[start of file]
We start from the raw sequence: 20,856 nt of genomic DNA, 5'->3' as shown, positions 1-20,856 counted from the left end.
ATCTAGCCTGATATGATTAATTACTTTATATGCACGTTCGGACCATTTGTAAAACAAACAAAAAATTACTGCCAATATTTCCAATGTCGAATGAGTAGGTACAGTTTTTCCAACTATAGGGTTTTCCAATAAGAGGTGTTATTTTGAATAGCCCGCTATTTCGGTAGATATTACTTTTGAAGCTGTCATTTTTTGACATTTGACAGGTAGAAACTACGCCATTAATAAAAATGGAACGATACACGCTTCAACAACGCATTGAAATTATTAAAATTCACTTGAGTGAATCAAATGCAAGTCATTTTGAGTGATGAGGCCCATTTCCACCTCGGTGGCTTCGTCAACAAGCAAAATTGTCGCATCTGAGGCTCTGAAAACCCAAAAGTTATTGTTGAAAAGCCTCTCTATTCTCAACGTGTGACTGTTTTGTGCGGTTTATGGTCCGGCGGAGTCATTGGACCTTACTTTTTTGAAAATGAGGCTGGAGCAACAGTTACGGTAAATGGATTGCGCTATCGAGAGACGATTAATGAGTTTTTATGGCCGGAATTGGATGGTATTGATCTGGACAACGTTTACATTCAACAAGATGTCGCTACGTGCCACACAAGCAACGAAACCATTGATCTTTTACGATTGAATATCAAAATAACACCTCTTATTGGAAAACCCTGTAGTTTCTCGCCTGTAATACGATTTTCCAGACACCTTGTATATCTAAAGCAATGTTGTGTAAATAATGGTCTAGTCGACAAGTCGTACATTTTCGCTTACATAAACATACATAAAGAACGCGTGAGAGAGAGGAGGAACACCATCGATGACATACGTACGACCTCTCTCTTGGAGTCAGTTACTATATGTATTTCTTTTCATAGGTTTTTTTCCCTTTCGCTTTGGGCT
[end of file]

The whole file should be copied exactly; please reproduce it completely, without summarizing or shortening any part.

We start from the raw sequence: 20,856 nt of genomic DNA, 5'->3' as shown, positions 1-20,856 counted from the left end.
ATCTAGCCTGATATGATTAATTACTTTATATGCACGTTCGGACCATTTGTAAAACAAACAAAAAATTACTGCCAATATTTCCAATGTCGAATGAGTAGGTACAGTTTTTCCAACTATAGGGTTTTCCAATAAGAGGTGTTATTTTGAATAGCCCGCTATTTCGGTAGATATTACTTTTGAAGCTGTCATTTTTTGACATTTGACAGGTAGAAACTACGCCATTAATAAAAATGGAACGATACACGCTTCAACAACGCATTGAAATTATTAAAATTCACTTGAGTGAATCAAATGCAAGTCATTTTGAGTGATGAGGCCCATTTCCACCTCGGTGGCTTCGTCAACAAGCAAAATTGTCGCATCTGAGGCTCTGAAAACCCAAAAGTTATTGTTGAAAAGCCTCTCTATTCTCAACGTGTGACTGTTTTGTGCGGTTTATGGTCCGGCGGAGTCATTGGACCTTACTTTTTTGAAAATGAGGCTGGAGCAACAGTTACGGTAAATGGATTGCGCTATCGAGAGACGATTAATGAGTTTTTATGGCCGGAATTGGATGGTATTGATCTGGACAACGTTTACATTCAACAAGATGTCGCTACGTGCCACACAAGCAACGAAACCATTGATCTTTTACGATTGAATATCAAAATAACACCTCTTATTGGAAAACCCTGTAGTTTCTCGCCTGTAATACGATTTTCCAGACACCTTGTATATCTAAAGCAATGTTGTGTAAATAATGGTCTAGTCGACAAGTCGTACATTTTCGCTTACATAAACATACATAAAGAACGCGTGAGAGAGAGGAGGAACACCATCGATGACATACGTACGACCTCTCTCTTGGAGTCAGTTACTATATGTATTTCTTTTCATAGGTTTTTTTCCCTTTCGCTTTGGGCT